During my walks around Delhi, the Havelis or the Indian Mansions in the narrow lanes that we call Galis, have always intrigued me. I have often sat on the Chabutra outside the Haveli. And tried to imagine how it would be living in this huge mansion with many others. How it would be sharing stories sitting in a baithak and then having areas that were only for men or women or guests. How would be the kitchen that would be perpetually on for the family members? And How it would be to have collective ownership of everything in the house. How would it be to let the head of a family take decisions on behalf of the whole family? How would it be to celebrate weddings and other functions the way it used to be, everything cooked at home with the help of extended family and servants?
We all have our roots in this culture. But as of today, it is more or less something that we heard from our grandmothers. And probably see in grand Indian movies.
I picked up this book Indian Mansions to read more about Havelis. Author has covered the social life of a Haveli. She has researched and written about how people lived in these Havelis, what was their day-to-day lifelike. She takes you through the basic construct of a Haveli. And how they were built for joint families and could accommodate 100s of people in it. How over a period of time they got divided and finally most of them have been reduced to storage spaces for businesses. Which is pretty much what I observed during my walks around Delhi.
Sometimes they were built in one go and sometimes patches were added for additional requirements later. It describes the Mardana and Zenana, the areas that were exclusively for men and women within the Haveli. Then there were common areas like kitchens, baithaks and guest areas. She describes the Jharokhas that were literally the women’s window to the world outside. She has also looked at the way slowly the European influences were flowing in the Havelis, but only at the periphery like furniture and outside decorations.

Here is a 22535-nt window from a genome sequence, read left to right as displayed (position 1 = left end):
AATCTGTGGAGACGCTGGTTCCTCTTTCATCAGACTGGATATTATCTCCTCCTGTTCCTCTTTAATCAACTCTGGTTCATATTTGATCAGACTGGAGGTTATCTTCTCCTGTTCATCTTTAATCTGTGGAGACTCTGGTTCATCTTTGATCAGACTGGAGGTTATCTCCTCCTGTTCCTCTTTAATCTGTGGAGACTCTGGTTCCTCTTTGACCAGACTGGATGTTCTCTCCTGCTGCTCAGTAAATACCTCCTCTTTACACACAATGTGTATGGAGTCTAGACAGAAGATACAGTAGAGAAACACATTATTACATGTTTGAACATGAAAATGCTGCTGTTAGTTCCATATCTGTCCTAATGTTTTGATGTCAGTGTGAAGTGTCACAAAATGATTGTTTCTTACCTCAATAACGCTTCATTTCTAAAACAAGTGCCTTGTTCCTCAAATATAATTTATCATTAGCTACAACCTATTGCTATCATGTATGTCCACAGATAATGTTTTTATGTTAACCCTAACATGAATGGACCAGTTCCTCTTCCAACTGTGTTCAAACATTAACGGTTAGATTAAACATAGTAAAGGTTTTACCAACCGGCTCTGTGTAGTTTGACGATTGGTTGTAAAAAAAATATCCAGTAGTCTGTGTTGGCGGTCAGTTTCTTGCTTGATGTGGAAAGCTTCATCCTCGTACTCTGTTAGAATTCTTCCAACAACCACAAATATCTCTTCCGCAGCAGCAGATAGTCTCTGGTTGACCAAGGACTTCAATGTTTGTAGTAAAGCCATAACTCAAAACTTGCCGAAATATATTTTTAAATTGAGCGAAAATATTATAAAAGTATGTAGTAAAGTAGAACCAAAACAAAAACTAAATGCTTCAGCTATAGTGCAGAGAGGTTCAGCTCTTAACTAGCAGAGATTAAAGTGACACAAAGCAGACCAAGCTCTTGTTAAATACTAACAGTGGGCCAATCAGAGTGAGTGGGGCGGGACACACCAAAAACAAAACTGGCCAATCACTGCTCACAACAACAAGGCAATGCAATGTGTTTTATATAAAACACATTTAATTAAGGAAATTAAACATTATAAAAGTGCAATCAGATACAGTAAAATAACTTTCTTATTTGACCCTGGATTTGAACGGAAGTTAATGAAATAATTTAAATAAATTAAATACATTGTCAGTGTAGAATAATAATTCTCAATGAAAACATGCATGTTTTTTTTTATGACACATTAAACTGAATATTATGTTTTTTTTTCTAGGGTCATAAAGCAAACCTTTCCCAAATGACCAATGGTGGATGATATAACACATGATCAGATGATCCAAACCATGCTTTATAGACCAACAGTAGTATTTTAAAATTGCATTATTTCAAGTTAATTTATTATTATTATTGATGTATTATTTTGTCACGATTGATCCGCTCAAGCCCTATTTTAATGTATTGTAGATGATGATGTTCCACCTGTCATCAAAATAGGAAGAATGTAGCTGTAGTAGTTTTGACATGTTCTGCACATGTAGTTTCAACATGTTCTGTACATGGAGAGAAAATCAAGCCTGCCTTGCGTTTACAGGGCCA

It talks about the morning, daytime and evening in a haveli, the activities that kept its inmates involved. She talks about what they wore, what they ate, where they slept. And what how every nook and corner of Haveli looked. Particularly interesting are the parts where she talks about celebrations like marriage and birth. She tries to describe the rituals. But then they are so many of them, changing with each community and even with each family that she would have been lost. She kept the broad classification of Hindus and Muslims. And it looks like the lives were not very different for them. She talks about the heads of the family who ruled within their Havelis.
The servants who served for generations together and were more or less a part of the family. And the guests who would come and enjoy the hospitality of the family. Her writing is pretty objective and has no judgment whatsoever built into it.
Author has used a lot of references from writings by various Europeans who lived in India in the 18th and 19th century and were privy to the lives of Havelis. She has also visited Havelis and spoke to the current occupants. Her work is limited to Havelis in Rajasthan and Delhi with an occasional reference to Lucknow. The pictures of Indian Mansions are a delight to look at, wish there were more colored ones.
If you have visited your grandparents who lived in Havelis, you may not find many new things in this book. If you have heard stories from them about the Havelis your family owned somewhere, it may make you feel nostalgic. Otherwise, it will give you a glimpse of how people lived in this country just a century or two ago.